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The Drug that could Slow Breast Cancer


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7/10/2015
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A new study shows that the hormone progesterone could be utilized to deter the growth of many tumors.

“The UK and Australian researchers say the findings are very significant and they are planning clinical trials. Cancer Research UK said the study was highly significant and could help thousands of women,” according to the BBC.

Experts say that hormones play a major role in breast cancer. They can make a cancerous cell split by hooking up with hormone receptors on the surface of a cancer in a person’s body. One of the most successful breast cancer drugs on the market today, tamoxifen, bungs up the oestrogen receptor to keep the cancer from spreading.

Cancers with progesterone receptors were known to be less fatal, but the reason why was unclear and they have not been explored as a new treatment method. But now a team at the University of Cambridge and the University of Adelaide have studied cancer cells that are growing in their lab.

“They show that the progesterone receptor and the oestrogen receptor are closely linked and that the progesterone receptor can make the oestrogen receptor less nasty,” according to the BBC.

Researchers told the BBC that the cancer cells growing in the lab grew to half the size when treated with progesterone and tamoxifen than when given only tamoxifen. Experts are now putting together a clinical trial to see how breast cancer patients do on this treatment plan.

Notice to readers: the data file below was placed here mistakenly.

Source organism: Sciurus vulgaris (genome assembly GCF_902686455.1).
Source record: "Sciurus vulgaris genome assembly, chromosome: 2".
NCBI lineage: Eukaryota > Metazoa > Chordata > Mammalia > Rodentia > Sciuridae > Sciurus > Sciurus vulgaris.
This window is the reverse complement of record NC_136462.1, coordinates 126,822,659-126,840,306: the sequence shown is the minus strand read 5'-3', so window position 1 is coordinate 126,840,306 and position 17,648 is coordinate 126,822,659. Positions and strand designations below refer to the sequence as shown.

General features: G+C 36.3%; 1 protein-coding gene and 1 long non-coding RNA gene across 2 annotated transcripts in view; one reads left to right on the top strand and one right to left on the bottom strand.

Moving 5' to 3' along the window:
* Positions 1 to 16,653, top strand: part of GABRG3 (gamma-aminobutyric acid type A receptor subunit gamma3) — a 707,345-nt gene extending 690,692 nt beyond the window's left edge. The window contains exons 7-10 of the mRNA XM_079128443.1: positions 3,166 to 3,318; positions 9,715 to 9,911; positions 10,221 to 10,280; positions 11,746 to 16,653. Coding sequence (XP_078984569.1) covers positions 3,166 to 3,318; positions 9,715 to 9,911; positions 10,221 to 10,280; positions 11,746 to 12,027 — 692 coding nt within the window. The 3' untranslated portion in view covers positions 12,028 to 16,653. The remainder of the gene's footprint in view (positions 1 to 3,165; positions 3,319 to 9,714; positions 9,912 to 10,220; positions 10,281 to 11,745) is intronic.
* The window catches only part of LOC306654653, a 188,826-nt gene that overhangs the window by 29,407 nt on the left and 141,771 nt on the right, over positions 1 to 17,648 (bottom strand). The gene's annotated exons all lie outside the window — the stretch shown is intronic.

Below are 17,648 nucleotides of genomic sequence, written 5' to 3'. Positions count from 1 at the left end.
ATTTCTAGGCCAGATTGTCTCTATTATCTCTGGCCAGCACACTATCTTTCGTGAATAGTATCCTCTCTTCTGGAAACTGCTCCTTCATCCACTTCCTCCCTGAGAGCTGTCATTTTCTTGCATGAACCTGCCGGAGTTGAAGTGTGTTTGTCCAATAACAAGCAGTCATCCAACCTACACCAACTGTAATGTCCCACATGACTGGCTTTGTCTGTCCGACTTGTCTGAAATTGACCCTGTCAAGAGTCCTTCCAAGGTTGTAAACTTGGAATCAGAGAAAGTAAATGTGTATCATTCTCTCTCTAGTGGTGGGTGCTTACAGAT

Professor Caldas from the University of Cambridge, was part of the study, and commented on it to BBC News.

He said, “It appears you control the tumors better, but to prove it is better in women with breast cancer we need to do the trial. It could be very significant. In early breast cancer you could increase the number of people being cured and in advanced breast cancer, where we're not curing, we could control the disease for longer.”

Experts estimate that around 75% of women have breast cancers with the oestrogen receptor and of those, 75% also have progesterone receptors. It implies that roughly half of women could benefit from it.

Dr. Smith, from Cancer Research UK, told the BBC the early results were an exciting prospect. She also said:

“This is a highly significant finding. It could be an easy, cheap and simple way to improve the survival of thousands of women, but it needs clinical trials.” Researchers, experts, patients and the medical community in general are excited about what this could mean for helping more women beat breast cancer.

Read the source article here.



Category: Misdiagnosis and Failure to Diagnose


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